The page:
Tuesday, March 8, 2011

Interstates and Urban Sprawl

***Originally poster April 20, 2010***

When I first moved back to Dallas in 2006, it was evident to me that people my age had left the Metroplex years before to later return to the Jewel of the Flatlands after seeing a bit of the world. a visit to Chicago, New York City, or Boston reveals Dallas to be an expansive, sprawling monster traversable only by car. In that case, let's take a look at highways and their relationship to urban sprawl.

The first multi-lane limited access highway was constructed during the Weimar Republic years of 1930's Germany. the Autobahn then became one of Hitler's most useful assets as its creation bolstered the economy and later facilitated the transportation of troops during World War II. As supreme Commander of the Allied Forces, Dwight D. Eisenhower was impressed by the network of highways that empowered Germany's national defense system and realized that America must have its own version. What resulted from the President's European inspiration was a federally funded, nationwide web of crisscrossing freeways.

As interstates spliced through urban centers, people saw that property taxes down the road were much more favorable than what they contemporaneously were paying. Urban sprawl quickly followed, and blocks and blocks of subdivisions sprang forth with strip malls fueling the consumption of suburban populations.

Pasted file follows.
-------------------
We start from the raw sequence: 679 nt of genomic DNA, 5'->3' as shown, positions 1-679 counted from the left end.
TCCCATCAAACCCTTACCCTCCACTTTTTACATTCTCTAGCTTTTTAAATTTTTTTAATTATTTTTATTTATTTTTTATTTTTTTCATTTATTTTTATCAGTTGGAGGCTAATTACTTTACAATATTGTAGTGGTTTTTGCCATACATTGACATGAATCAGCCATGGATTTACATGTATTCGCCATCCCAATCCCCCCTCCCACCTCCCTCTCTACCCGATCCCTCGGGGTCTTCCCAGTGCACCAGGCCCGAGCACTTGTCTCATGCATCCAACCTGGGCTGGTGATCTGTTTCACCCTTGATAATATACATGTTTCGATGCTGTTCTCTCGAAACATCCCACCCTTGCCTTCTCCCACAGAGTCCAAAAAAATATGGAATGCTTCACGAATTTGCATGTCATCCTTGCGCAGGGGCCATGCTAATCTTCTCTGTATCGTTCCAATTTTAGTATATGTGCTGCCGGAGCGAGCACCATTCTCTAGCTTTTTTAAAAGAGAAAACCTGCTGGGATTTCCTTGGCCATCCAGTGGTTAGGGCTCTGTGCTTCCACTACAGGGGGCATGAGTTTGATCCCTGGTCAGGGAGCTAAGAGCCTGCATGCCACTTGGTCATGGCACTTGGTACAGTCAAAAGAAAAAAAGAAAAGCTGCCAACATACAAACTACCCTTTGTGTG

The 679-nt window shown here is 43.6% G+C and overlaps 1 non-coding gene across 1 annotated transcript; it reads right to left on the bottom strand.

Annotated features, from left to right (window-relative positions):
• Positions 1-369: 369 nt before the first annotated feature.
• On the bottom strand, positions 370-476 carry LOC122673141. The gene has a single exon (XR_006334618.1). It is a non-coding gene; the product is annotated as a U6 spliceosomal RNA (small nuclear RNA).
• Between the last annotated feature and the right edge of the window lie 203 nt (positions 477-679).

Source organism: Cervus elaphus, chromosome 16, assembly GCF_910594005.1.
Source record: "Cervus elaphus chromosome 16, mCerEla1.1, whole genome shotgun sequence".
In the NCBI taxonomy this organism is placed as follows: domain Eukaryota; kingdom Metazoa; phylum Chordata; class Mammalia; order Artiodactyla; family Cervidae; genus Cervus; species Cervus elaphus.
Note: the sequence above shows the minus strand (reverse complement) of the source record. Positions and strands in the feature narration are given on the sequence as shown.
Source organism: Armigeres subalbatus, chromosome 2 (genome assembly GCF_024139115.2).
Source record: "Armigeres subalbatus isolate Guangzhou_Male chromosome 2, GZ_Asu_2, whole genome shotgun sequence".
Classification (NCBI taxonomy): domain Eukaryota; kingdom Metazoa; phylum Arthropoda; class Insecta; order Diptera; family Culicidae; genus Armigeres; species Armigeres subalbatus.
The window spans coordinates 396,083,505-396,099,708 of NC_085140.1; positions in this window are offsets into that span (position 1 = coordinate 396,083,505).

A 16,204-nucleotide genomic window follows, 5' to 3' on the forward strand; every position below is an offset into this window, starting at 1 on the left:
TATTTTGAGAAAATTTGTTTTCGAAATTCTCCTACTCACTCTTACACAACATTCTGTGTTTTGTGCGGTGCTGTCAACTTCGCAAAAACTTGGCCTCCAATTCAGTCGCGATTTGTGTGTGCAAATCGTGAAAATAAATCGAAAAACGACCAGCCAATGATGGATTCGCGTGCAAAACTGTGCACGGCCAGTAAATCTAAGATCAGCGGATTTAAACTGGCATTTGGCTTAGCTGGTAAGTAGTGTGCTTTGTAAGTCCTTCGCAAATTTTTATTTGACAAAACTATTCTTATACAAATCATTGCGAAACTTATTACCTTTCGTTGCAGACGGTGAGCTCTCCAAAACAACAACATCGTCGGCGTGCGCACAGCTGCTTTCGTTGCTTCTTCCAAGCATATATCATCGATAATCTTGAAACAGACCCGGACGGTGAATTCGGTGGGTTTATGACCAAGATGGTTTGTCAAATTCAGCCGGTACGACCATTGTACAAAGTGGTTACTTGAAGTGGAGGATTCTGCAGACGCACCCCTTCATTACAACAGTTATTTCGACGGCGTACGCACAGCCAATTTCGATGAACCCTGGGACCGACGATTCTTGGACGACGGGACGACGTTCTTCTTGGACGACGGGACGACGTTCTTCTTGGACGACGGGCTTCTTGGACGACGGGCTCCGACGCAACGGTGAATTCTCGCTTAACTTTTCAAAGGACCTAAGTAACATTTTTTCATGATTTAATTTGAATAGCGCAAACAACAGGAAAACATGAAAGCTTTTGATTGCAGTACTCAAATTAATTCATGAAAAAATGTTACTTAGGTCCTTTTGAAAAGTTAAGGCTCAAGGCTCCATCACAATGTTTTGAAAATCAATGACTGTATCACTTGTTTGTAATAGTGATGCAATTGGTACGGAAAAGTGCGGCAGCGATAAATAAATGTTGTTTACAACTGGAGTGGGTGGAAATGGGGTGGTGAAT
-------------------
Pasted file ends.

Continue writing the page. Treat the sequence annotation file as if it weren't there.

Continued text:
What has failed to happen is a curtailment of wealth spreading further and further away from urban centers. In other words it's more profitable to encourage the dilapidation of outdated buildings in favor of newer commercial and residential projects because the state raises taxes as a property's value appreciates.

It is easy to surmise that there hasn't been incentives to fuel the preservation and development of Dallas urban centers since World War II, whereas there has indeed been a significant funding in the motorization of the United States. President Eisenhower realized his 'Grand Plan' for highways by paying for 90% of 41,000 miles worth of interstates with the Federal Highway Act of 1956.

Urban sprawl works in direct contrast with the 4 components of a successful city, but there are too many financial incentives to eschew suburban development. What would the motivation be, then, for Dallas to develop urban centers for itself ?

No comments:

Post a Comment